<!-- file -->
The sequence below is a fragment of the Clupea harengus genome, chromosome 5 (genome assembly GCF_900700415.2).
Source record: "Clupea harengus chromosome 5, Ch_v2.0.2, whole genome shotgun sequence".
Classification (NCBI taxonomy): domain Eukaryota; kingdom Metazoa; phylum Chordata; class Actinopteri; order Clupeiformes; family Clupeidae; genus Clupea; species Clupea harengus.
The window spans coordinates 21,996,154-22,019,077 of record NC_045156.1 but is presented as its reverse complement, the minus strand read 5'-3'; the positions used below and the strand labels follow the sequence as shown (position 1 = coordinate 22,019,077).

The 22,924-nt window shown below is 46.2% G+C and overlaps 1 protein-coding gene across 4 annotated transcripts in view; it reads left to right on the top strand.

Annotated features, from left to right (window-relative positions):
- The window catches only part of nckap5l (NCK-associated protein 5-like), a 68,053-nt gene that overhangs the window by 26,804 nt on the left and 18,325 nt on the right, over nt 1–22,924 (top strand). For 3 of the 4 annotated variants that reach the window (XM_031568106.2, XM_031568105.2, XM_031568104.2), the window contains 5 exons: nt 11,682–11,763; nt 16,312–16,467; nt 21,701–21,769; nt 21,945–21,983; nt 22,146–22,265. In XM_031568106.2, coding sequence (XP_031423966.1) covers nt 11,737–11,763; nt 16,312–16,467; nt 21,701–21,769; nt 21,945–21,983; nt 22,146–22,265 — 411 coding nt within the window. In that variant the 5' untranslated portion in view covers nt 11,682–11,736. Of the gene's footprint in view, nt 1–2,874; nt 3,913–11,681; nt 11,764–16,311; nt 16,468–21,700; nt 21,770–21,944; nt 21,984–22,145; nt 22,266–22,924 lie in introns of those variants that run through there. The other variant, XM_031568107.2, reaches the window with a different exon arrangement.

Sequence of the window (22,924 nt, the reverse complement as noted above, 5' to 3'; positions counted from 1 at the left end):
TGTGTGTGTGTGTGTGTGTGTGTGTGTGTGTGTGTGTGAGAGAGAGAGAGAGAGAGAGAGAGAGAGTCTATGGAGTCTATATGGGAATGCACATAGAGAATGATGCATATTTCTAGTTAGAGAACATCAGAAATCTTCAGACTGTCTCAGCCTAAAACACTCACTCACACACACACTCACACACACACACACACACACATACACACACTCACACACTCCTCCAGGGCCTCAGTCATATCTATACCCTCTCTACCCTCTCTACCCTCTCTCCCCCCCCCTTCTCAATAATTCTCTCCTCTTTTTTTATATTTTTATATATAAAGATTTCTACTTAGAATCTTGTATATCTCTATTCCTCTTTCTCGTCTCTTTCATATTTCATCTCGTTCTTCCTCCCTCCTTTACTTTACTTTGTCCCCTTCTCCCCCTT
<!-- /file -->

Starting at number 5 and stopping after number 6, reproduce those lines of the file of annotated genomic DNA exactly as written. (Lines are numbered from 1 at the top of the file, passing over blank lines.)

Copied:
The 22,924-nt window shown below is 46.2% G+C and overlaps 1 protein-coding gene across 4 annotated transcripts in view; it reads left to right on the top strand.

Annotated features, from left to right (window-relative positions):